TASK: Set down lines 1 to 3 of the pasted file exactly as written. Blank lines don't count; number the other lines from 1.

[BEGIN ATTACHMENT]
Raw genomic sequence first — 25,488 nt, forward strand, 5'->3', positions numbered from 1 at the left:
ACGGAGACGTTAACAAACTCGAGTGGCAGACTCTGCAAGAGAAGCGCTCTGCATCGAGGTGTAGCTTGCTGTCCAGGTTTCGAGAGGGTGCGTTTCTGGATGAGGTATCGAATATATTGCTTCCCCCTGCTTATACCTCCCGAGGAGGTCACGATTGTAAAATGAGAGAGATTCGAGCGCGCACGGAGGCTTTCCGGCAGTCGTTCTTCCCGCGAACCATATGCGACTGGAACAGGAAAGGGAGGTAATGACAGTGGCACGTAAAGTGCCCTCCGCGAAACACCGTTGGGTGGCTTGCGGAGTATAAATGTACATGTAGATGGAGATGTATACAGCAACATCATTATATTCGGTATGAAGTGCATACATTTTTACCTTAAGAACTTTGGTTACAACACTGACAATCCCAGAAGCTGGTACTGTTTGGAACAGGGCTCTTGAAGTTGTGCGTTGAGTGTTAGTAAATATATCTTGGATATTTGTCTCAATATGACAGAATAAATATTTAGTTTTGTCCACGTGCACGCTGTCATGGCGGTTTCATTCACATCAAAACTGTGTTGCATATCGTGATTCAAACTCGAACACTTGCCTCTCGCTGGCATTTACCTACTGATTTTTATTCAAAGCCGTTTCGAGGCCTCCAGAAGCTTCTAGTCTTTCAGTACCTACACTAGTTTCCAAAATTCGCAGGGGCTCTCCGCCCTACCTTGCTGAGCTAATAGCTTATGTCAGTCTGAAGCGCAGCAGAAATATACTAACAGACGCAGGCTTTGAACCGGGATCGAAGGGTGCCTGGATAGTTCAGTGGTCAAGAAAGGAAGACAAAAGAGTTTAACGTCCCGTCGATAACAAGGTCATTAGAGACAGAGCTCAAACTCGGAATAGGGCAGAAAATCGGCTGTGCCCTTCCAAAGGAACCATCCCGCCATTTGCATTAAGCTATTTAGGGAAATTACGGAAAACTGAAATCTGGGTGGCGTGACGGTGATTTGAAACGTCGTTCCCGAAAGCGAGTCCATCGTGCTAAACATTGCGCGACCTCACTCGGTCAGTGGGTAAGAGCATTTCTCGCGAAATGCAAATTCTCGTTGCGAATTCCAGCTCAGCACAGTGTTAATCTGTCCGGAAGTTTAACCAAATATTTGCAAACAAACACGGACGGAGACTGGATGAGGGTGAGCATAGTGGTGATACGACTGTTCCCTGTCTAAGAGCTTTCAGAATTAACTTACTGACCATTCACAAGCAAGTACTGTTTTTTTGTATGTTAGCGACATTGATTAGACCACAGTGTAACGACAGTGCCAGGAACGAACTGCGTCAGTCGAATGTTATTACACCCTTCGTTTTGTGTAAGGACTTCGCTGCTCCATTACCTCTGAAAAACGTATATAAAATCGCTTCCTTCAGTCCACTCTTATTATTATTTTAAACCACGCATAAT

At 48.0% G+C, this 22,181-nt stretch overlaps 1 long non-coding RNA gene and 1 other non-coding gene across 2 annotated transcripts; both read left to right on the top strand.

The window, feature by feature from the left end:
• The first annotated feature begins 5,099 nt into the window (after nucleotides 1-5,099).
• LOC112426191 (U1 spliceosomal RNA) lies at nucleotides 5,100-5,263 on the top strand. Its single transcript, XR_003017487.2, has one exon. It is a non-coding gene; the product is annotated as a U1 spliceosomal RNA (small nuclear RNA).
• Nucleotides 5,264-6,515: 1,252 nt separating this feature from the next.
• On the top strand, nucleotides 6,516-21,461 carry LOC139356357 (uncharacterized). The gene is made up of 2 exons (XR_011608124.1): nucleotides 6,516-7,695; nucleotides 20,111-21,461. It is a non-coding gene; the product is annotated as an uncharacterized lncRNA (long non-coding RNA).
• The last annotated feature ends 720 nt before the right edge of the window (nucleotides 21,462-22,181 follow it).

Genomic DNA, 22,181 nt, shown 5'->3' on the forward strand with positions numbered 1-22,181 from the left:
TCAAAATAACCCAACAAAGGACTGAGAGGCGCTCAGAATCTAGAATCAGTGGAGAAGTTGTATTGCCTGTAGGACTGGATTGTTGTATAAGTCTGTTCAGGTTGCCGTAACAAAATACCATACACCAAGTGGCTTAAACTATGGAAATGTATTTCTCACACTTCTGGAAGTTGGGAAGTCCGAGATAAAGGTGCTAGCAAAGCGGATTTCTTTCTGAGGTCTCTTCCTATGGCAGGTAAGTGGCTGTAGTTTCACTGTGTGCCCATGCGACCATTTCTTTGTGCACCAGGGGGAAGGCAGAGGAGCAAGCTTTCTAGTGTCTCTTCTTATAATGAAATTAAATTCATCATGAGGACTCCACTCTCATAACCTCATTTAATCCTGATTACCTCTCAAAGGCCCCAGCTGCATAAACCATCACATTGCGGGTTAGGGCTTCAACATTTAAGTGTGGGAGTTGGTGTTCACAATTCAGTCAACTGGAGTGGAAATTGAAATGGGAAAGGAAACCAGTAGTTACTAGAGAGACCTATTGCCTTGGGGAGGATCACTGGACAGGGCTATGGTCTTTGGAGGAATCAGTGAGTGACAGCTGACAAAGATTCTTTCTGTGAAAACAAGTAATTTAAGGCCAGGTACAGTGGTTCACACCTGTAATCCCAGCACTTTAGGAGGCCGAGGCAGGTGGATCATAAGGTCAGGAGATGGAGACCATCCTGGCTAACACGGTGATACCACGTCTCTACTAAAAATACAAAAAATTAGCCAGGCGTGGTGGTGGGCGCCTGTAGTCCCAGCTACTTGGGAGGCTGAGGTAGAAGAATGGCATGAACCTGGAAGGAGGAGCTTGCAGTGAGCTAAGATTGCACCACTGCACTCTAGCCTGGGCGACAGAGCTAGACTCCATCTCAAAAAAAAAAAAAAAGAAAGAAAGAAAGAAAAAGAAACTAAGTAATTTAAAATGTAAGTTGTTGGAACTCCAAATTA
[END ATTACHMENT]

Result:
Raw genomic sequence first — 25,488 nt, forward strand, 5'->3', positions numbered from 1 at the left:
ACGGAGACGTTAACAAACTCGAGTGGCAGACTCTGCAAGAGAAGCGCTCTGCATCGAGGTGTAGCTTGCTGTCCAGGTTTCGAGAGGGTGCGTTTCTGGATGAGGTATCGAATATATTGCTTCCCCCTGCTTATACCTCCCGAGGAGGTCACGATTGTAAAATGAGAGAGATTCGAGCGCGCACGGAGGCTTTCCGGCAGTCGTTCTTCCCGCGAACCATATGCGACTGGAACAGGAAAGGGAGGTAATGACAGTGGCACGTAAAGTGCCCTCCGCGAAACACCGTTGGGTGGCTTGCGGAGTATAAATGTACATGTAGATGGAGATGTATACAGCAACATCATTATATTCGGTATGAAGTGCATACATTTTTACCTTAAGAACTTTGGTTACAACACTGACAATCCCAGAAGCTGGTACTGTTTGGAACAGGGCTCTTGAAGTTGTGCGTTGAGTGTTAGTAAATATATCTTGGATATTTGTCTCAATATGACAGAATAAATATTTAGTTTTGTCCACGTGCACGCTGTCATGGCGGTTTCATTCACATCAAAACTGTGTTGCATATCGTGATTCAAACTCGAACACTTGCCTCTCGCTGGCATTTACCTACTGATTTTTATTCAAAGCCGTTTCGAGGCCTCCAGAAGCTTCTAGTCTTTCAGTACCTACACTAGTTTCCAAAATTCGCAGGGGCTCTCCGCCCTACCTTGCTGAGCTAATAGCTTATGTCAGTCTGAAGCGCAGCAGAAATATACTAACAGACGCAGGCTTTGAACCGGGATCGAAGGGTGCCTGGATAGTTCAGTGGTCAAGAAAGGAAGACAAAAGAGTTTAACGTCCCGTCGATAACAAGGTCATTAGAGACAGAGCTCAAACTCGGAATAGGGCAGAAAATCGGCTGTGCCCTTCCAAAGGAACCATCCCGCCATTTGCATTAAGCTATTTAGGGAAATTACGGAAAACTGAAATCTGGGTGGCGTGACGGTGATTTGAAACGTCGTTCCCGAAAGCGAGTCCATCGTGCTAAACATTGCGCGACCTCACTCGGTCAGTGGGTAAGAGCATTTCTCGCGAAATGCAAATTCTCGTTGCGAATTCCAGCTCAGCACAGTGTTAATCTGTCCGGAAGTTTAACCAAATATTTGCAAACAAACACGGACGGAGACTGGATGAGGGTGAGCATAGTGGTGATACGACTGTTCCCTGTCTAAGAGCTTTCAGAATTAACTTACTGACCATTCACAAGCAAGTACTGTTTTTTTGTATGTTAGCGACATTGATTAGACCACAGTGTAACGACAGTGCCAGGAACGAACTGCGTCAGTCGAATGTTATTACACCCTTCGTTTTGTGTAAGGACTTCGCTGCTCCATTACCTCTGAAAAACGTATATAAAATCGCTTCCTTCAGTCCACTCTTATTATTATTTTAAACCACGCATAAT

At 48.0% G+C, this 22,181-nt stretch overlaps 1 long non-coding RNA gene and 1 other non-coding gene across 2 annotated transcripts; both read left to right on the top strand.